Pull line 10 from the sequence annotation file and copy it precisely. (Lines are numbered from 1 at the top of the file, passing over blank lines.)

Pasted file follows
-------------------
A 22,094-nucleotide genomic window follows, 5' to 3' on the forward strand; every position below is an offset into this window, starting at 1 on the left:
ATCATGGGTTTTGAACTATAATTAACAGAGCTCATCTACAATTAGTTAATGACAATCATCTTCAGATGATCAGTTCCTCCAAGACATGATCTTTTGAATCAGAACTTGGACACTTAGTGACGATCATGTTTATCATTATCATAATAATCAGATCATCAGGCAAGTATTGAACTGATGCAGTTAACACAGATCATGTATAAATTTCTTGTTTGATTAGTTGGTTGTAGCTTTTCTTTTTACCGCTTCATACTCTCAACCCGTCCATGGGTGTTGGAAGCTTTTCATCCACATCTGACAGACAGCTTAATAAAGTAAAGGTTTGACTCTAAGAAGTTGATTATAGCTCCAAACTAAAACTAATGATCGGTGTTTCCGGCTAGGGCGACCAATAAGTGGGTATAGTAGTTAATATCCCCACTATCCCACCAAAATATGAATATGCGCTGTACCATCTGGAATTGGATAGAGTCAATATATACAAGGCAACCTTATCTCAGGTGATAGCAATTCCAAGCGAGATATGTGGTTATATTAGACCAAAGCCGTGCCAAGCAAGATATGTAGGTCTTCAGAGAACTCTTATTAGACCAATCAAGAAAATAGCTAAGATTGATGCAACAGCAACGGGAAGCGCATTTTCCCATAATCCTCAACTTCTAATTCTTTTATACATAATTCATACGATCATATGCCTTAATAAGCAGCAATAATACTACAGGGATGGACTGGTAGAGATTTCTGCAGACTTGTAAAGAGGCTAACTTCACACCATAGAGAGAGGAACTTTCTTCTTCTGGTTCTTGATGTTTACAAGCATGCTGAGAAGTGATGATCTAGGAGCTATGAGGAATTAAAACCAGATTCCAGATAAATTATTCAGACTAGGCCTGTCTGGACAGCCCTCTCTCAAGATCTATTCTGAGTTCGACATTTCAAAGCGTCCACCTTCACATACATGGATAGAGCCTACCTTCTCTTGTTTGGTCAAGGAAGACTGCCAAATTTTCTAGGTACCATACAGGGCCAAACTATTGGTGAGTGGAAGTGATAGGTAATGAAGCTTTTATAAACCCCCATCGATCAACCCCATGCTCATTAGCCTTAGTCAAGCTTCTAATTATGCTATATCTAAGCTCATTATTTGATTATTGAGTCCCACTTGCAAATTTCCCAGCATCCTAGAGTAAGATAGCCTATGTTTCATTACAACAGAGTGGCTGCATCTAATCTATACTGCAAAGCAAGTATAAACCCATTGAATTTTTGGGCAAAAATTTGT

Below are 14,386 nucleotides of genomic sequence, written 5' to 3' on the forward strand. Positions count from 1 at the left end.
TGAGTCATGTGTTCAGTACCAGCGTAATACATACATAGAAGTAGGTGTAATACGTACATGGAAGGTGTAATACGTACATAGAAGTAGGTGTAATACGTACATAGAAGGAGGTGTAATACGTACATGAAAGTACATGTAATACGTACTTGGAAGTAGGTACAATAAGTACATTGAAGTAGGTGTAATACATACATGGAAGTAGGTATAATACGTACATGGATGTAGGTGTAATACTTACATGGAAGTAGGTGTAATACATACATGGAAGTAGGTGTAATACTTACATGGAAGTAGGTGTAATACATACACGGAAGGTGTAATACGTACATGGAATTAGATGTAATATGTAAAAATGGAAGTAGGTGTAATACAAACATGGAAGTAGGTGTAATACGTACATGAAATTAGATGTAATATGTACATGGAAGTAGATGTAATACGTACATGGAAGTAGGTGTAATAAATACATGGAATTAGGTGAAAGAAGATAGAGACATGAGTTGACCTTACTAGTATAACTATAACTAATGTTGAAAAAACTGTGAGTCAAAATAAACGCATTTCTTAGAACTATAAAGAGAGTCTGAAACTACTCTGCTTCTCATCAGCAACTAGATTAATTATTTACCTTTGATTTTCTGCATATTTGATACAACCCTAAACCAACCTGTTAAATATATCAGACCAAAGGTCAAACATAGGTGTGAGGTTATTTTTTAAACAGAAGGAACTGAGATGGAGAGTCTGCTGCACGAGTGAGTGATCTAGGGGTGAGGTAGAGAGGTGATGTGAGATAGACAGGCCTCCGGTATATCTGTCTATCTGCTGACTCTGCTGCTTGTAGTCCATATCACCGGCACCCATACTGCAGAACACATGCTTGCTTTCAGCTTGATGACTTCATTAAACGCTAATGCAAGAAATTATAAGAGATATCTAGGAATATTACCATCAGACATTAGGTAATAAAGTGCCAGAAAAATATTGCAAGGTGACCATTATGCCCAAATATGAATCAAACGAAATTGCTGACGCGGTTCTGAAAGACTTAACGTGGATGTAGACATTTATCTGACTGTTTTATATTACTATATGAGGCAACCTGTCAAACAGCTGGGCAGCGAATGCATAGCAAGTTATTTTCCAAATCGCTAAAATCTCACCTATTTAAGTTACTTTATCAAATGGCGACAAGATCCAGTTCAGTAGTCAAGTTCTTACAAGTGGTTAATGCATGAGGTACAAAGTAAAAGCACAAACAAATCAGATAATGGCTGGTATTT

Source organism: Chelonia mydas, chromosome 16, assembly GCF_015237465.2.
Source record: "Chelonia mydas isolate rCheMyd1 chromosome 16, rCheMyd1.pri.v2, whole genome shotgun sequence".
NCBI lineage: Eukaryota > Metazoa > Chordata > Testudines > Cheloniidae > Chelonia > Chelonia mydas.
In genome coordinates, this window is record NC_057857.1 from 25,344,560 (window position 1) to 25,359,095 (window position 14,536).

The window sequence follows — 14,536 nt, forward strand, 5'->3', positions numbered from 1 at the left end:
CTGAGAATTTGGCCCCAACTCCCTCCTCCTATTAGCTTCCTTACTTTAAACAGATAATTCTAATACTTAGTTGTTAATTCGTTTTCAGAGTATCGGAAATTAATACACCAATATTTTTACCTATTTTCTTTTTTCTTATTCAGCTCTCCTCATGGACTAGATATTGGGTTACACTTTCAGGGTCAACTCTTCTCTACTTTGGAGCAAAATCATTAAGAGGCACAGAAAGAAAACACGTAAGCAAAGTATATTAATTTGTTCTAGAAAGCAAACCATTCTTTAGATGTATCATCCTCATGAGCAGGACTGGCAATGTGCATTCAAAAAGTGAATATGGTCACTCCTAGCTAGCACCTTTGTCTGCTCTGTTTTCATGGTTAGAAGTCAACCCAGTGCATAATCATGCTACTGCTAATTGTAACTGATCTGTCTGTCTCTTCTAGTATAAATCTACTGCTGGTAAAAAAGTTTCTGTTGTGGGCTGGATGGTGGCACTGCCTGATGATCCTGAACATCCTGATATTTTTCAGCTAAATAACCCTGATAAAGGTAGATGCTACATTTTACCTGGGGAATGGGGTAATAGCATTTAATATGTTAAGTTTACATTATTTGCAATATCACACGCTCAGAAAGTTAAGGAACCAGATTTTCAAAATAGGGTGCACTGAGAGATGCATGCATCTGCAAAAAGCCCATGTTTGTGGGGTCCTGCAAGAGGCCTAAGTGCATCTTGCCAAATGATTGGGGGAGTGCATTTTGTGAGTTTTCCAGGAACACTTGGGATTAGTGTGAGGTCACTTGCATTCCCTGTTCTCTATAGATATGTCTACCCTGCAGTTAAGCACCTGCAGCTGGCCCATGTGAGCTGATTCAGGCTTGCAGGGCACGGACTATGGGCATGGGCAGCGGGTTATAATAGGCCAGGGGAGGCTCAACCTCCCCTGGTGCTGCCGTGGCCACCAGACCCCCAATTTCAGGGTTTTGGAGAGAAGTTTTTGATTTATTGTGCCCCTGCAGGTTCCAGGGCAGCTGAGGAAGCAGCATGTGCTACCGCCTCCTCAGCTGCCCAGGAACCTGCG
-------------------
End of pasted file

CTGAGAATTTGGCCCCAACTCCCTCCTCCTATTAGCTTCCTTACTTTAAACAGATAATTCTAATACTTAGTTGTTAATTCGTTTTCAGAGTATCGGAAATTAATACACCAATATTTTTACCTATTTTCTTTTTTCTTATTCAGCTCTCCTCATGGACTAGATATTGGGTTACACTTTCAGGGTCAACTCTTCTCTACTTTGGAGCAAAATCATTAAGAGGCACAGAAAGAAAACACGTAAGCAAAGTATATTAATTTGTTCTAGAAAGCAAACCATTCTTTAGATGTATCATCCTCATGAGCAGGACTGGCAATGTGCATTCAAAAAGTGAATATGGTCACTCCTAGCTAGCACCTTTGTCTGCTCTGTTTTCATGGTTAGAAGTCAACCCAGTGCATAATCATGCTACTGCTAATTGTAACTGATCTGTCTGTCTCTTCTAGTATAAATCTACTGCTGGTAAAAAAGTTTCTGTTGTGGGCTGGATGGTGGCACTGCCTGATGATCCTGAACATCCTGATATTTTTCAGCTAAATAACCCTGATAAAGGTAGATGCTACATTTTACCTGGGGAATGGGGTAATAGCATTTAATATGTTAAGTTTACATTATTTGCAATATCACACGCTCAGAAAGTTAAGGAACCAGATTTTCAAAATAGGGTGCACTGAGAGATGCATGCATCTGCAAAAAGCCCATGTTTGTGGGGTCCTGCAAGAGGCCTAAGTGCATCTTGCCAAATGATTGGGGGAGTGCATTTTGTGAGTTTTCCAGGAACACTTGGGATTAGTGTGAGGTCACTTGCATTCCCTGTTCTCTATAGATATGTCTACCCTGCAGTTAAGCACCTGCAGCTGGCCCATGTGAGCTGATTCAGGCTTGCAGGGCACGGACTATGGGCATGGGCAGCGGGTTATAATAGGCCAGGGGAGGCTCAACCTCCCCTGGTGCTGCCGTGGCCACCAGACCCCCAATTTCAGGGTTTTGGAGAGAAGTTTTTGATTTATTGTGCCCCTGCAGGTTCCAGGGCAGCTGAGGAAGCAGCATGTGCTACCGCCTCCTCAGCTGCCCAGGAACCTGCG